Unrest in Romania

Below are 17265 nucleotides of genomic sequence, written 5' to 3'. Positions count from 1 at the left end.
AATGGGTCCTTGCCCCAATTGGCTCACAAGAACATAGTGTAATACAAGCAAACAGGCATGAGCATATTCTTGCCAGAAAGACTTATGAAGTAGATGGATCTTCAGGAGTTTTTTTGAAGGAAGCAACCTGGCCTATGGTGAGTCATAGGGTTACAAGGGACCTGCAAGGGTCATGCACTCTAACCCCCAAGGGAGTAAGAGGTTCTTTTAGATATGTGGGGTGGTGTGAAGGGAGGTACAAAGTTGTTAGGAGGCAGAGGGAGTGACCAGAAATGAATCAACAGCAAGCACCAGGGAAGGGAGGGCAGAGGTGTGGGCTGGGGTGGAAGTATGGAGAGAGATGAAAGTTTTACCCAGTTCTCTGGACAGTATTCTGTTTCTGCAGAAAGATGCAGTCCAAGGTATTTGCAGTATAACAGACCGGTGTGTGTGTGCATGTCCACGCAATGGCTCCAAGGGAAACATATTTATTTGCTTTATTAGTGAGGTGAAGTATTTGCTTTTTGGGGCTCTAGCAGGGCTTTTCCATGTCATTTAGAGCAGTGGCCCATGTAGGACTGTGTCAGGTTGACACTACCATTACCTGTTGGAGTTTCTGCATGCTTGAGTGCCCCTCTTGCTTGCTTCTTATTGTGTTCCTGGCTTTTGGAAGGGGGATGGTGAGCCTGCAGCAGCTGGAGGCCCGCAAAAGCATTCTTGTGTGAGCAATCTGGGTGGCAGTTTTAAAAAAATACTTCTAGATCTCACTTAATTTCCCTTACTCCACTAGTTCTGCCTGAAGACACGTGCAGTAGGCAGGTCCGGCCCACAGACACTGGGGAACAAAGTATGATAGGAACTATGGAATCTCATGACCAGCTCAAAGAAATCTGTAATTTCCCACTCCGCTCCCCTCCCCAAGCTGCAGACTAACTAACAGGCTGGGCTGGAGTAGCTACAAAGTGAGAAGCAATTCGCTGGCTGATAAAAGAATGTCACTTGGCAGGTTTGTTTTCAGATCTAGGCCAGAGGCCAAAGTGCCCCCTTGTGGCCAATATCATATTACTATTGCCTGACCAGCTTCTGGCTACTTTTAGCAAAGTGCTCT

BY last Sunday, the angry Romanian coal miners that marched on Bucharest two weeks ago had all gone. Miners have been playing a powerful but uncertain role in Romanian politics - a crude and dangerous kind of participatory democracy with pitchforks.In the latest tempest, the miners hit town protesting deplorable working conditions, a lack of food, and the policies of the impoverished Romanian government. They trashed two palaces, left three police officers dead and hundreds wounded, and got Prime Minister Petre Roman to resign. Such actions, by themselves, cannot inspire confidence in the political process. Yet in a twist, the outcome of last month's crisis may prove salutory. Since the overthrow of Nicolae Ceausescu, what the West and the weak Romanian opposition have been most concerned about is the lock on power by the National Salvation Front (FSN), ruled by the old Ceausescu nomenklatura. But by booting out Mr. Roman and bringing on a coalition government led by new Prime Minister Theodor Stolojan, the FSN is being shaken up. Roman is the national leader of FSN, was the prime minister, and has much influence in parliament. He was not a man of the people - something Romania needs. He did not visit the villages, miners, and factories as President Ion Iliescu does. His ouster is a good sign. Romania needs a diffusion of power. It needs time to develop opposition leaders and politicians. Mr. Stolojan has the people's support, and he will need it. Romania is in a shambles economically. Inflation is 200 percent. Exports cover only 65 percent of imports. The shift to a more open and privatized society runs against years of socialist habits. The new coalition government must secure the confidence of the West and of its people. Steps to take include: Settling the question publicly of who was responsible for shooting some 1,000 persons in the December 1989 overthrow of Ceausescu. Continuing economic reform, though there's a price freeze on basic food and transportation. Ensuring that reform is based on the rule of law - which means fighting corruption. Playing ball with the European Community if it asks Romania to stop oil headed for Yugoslavia. Fair local elections, possibly this winter, are important to a multiparty Romania. Finally, the government must find a way to both check and reward the miners.

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